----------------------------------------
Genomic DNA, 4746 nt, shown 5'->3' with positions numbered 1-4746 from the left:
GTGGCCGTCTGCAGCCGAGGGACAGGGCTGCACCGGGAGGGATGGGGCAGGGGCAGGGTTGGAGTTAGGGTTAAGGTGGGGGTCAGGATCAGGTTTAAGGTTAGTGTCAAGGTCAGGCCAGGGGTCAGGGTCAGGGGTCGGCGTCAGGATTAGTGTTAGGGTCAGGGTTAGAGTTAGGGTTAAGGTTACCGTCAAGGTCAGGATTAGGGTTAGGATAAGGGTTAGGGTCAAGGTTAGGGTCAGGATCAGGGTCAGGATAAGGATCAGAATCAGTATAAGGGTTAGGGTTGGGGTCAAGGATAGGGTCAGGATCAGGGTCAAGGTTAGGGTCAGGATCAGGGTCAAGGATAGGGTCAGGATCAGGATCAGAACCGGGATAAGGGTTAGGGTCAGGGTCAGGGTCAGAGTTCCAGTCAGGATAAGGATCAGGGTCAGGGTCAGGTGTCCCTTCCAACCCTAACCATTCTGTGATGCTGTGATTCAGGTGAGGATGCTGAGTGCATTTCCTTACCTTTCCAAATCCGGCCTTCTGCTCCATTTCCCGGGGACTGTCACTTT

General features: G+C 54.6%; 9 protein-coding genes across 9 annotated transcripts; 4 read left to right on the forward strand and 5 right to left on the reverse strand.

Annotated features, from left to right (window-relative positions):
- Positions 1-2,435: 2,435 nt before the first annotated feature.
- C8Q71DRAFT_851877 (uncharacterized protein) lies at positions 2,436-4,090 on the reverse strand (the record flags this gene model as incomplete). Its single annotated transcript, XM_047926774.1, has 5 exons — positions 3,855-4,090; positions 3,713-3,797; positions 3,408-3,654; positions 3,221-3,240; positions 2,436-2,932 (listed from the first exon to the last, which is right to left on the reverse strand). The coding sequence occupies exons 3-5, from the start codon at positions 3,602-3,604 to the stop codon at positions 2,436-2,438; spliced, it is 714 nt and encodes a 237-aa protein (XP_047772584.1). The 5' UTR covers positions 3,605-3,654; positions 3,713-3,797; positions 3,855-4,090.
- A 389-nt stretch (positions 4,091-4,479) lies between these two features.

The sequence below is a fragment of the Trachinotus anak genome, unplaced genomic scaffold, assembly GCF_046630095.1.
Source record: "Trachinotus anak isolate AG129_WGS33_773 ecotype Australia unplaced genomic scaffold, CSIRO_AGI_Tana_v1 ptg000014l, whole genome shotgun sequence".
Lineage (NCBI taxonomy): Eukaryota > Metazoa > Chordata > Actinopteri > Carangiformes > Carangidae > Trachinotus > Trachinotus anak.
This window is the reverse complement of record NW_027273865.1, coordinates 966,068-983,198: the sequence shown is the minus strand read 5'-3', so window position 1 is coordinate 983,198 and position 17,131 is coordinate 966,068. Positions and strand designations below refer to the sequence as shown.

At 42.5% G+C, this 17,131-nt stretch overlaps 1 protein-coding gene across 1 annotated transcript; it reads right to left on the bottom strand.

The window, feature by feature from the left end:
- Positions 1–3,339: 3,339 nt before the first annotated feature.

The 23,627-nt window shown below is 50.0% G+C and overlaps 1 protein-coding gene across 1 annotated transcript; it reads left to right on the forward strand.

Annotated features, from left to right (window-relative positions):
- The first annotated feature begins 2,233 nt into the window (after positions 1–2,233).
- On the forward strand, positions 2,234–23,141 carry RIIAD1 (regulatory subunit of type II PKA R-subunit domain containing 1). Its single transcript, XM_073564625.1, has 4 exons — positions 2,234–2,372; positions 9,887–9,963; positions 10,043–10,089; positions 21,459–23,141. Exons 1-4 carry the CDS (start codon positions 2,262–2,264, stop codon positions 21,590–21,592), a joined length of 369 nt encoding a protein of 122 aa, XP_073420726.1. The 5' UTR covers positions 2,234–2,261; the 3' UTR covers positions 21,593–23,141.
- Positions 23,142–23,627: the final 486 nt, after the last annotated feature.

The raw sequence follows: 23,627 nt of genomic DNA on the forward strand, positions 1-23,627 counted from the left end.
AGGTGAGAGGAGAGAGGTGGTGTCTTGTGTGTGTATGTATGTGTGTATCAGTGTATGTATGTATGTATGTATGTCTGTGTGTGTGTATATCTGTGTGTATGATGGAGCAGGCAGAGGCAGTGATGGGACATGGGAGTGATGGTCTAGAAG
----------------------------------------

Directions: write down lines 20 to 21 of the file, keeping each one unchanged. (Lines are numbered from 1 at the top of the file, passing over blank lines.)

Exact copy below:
The raw sequence follows: 23,627 nt of genomic DNA on the forward strand, positions 1-23,627 counted from the left end.
AGGTGAGAGGAGAGAGGTGGTGTCTTGTGTGTGTATGTATGTGTGTATCAGTGTATGTATGTATGTATGTATGTCTGTGTGTGTGTATATCTGTGTGTATGATGGAGCAGGCAGAGGCAGTGATGGGACATGGGAGTGATGGTCTAGAAG